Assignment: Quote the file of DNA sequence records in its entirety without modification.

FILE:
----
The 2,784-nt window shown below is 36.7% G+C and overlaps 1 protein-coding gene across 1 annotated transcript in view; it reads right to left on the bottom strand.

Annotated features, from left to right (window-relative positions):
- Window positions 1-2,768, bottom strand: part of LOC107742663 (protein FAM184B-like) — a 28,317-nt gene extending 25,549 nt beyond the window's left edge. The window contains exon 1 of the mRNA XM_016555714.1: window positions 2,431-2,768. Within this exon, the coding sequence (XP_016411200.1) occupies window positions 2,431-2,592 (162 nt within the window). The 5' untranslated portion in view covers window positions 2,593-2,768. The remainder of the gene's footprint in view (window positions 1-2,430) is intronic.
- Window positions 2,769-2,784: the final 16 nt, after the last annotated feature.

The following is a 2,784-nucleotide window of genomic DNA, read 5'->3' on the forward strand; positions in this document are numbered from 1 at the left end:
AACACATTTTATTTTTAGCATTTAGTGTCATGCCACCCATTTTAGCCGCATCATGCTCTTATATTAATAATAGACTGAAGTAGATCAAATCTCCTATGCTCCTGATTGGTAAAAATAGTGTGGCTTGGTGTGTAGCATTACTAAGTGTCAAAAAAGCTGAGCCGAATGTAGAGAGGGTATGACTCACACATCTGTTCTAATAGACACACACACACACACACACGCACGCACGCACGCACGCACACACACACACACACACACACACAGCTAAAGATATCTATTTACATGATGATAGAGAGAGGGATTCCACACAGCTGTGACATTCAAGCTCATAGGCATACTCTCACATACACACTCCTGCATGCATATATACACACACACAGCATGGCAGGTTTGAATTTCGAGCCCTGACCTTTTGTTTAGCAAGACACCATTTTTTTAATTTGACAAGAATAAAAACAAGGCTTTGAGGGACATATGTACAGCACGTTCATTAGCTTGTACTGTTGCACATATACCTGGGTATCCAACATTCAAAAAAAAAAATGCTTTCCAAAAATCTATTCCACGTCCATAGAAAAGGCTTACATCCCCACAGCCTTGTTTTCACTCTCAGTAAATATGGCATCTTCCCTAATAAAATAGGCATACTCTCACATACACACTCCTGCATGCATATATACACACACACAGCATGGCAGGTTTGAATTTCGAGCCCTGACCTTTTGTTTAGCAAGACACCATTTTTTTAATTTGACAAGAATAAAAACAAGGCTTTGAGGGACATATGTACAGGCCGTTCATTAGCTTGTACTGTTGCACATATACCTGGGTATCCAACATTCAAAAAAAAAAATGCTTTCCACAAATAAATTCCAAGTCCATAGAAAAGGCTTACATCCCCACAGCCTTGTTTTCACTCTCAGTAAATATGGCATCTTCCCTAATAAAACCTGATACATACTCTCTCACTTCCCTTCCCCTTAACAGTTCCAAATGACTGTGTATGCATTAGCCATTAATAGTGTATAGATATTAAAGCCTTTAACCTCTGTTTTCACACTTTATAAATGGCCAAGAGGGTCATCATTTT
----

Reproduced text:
The 2,784-nt window shown below is 36.7% G+C and overlaps 1 protein-coding gene across 1 annotated transcript in view; it reads right to left on the bottom strand.

Annotated features, from left to right (window-relative positions):
- Window positions 1-2,768, bottom strand: part of LOC107742663 (protein FAM184B-like) — a 28,317-nt gene extending 25,549 nt beyond the window's left edge. The window contains exon 1 of the mRNA XM_016555714.1: window positions 2,431-2,768. Within this exon, the coding sequence (XP_016411200.1) occupies window positions 2,431-2,592 (162 nt within the window). The 5' untranslated portion in view covers window positions 2,593-2,768. The remainder of the gene's footprint in view (window positions 1-2,430) is intronic.
- Window positions 2,769-2,784: the final 16 nt, after the last annotated feature.

The following is a 2,784-nucleotide window of genomic DNA, read 5'->3' on the forward strand; positions in this document are numbered from 1 at the left end:
AACACATTTTATTTTTAGCATTTAGTGTCATGCCACCCATTTTAGCCGCATCATGCTCTTATATTAATAATAGACTGAAGTAGATCAAATCTCCTATGCTCCTGATTGGTAAAAATAGTGTGGCTTGGTGTGTAGCATTACTAAGTGTCAAAAAAGCTGAGCCGAATGTAGAGAGGGTATGACTCACACATCTGTTCTAATAGACACACACACACACACACACGCACGCACGCACGCACGCACACACACACACACACACACACACAGCTAAAGATATCTATTTACATGATGATAGAGAGAGGGATTCCACACAGCTGTGACATTCAAGCTCATAGGCATACTCTCACATACACACTCCTGCATGCATATATACACACACACAGCATGGCAGGTTTGAATTTCGAGCCCTGACCTTTTGTTTAGCAAGACACCATTTTTTTAATTTGACAAGAATAAAAACAAGGCTTTGAGGGACATATGTACAGCACGTTCATTAGCTTGTACTGTTGCACATATACCTGGGTATCCAACATTCAAAAAAAAAAATGCTTTCCAAAAATCTATTCCACGTCCATAGAAAAGGCTTACATCCCCACAGCCTTGTTTTCACTCTCAGTAAATATGGCATCTTCCCTAATAAAATAGGCATACTCTCACATACACACTCCTGCATGCATATATACACACACACAGCATGGCAGGTTTGAATTTCGAGCCCTGACCTTTTGTTTAGCAAGACACCATTTTTTTAATTTGACAAGAATAAAAACAAGGCTTTGAGGGACATATGTACAGGCCGTTCATTAGCTTGTACTGTTGCACATATACCTGGGTATCCAACATTCAAAAAAAAAAATGCTTTCCACAAATAAATTCCAAGTCCATAGAAAAGGCTTACATCCCCACAGCCTTGTTTTCACTCTCAGTAAATATGGCATCTTCCCTAATAAAACCTGATACATACTCTCTCACTTCCCTTCCCCTTAACAGTTCCAAATGACTGTGTATGCATTAGCCATTAATAGTGTATAGATATTAAAGCCTTTAACCTCTGTTTTCACACTTTATAAATGGCCAAGAGGGTCATCATTTT